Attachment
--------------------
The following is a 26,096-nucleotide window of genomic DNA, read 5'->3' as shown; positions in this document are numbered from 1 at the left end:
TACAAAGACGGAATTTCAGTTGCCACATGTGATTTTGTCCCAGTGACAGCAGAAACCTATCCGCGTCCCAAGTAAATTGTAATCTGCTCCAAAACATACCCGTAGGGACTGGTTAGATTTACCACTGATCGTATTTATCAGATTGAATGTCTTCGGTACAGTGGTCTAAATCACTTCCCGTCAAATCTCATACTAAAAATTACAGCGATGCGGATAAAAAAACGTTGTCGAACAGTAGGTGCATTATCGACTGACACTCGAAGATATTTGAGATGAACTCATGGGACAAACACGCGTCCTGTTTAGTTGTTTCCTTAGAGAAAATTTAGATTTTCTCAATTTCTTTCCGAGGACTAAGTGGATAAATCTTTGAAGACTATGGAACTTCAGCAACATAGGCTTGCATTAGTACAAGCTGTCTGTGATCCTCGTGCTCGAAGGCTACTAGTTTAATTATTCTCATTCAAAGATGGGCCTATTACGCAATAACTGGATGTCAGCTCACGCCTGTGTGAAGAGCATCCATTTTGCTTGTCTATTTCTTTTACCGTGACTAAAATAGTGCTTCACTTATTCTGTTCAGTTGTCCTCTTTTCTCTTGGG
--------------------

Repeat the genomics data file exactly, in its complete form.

The following is a 26,096-nucleotide window of genomic DNA, read 5'->3' as shown; positions in this document are numbered from 1 at the left end:
TACAAAGACGGAATTTCAGTTGCCACATGTGATTTTGTCCCAGTGACAGCAGAAACCTATCCGCGTCCCAAGTAAATTGTAATCTGCTCCAAAACATACCCGTAGGGACTGGTTAGATTTACCACTGATCGTATTTATCAGATTGAATGTCTTCGGTACAGTGGTCTAAATCACTTCCCGTCAAATCTCATACTAAAAATTACAGCGATGCGGATAAAAAAACGTTGTCGAACAGTAGGTGCATTATCGACTGACACTCGAAGATATTTGAGATGAACTCATGGGACAAACACGCGTCCTGTTTAGTTGTTTCCTTAGAGAAAATTTAGATTTTCTCAATTTCTTTCCGAGGACTAAGTGGATAAATCTTTGAAGACTATGGAACTTCAGCAACATAGGCTTGCATTAGTACAAGCTGTCTGTGATCCTCGTGCTCGAAGGCTACTAGTTTAATTATTCTCATTCAAAGATGGGCCTATTACGCAATAACTGGATGTCAGCTCACGCCTGTGTGAAGAGCATCCATTTTGCTTGTCTATTTCTTTTACCGTGACTAAAATAGTGCTTCACTTATTCTGTTCAGTTGTCCTCTTTTCTCTTGGG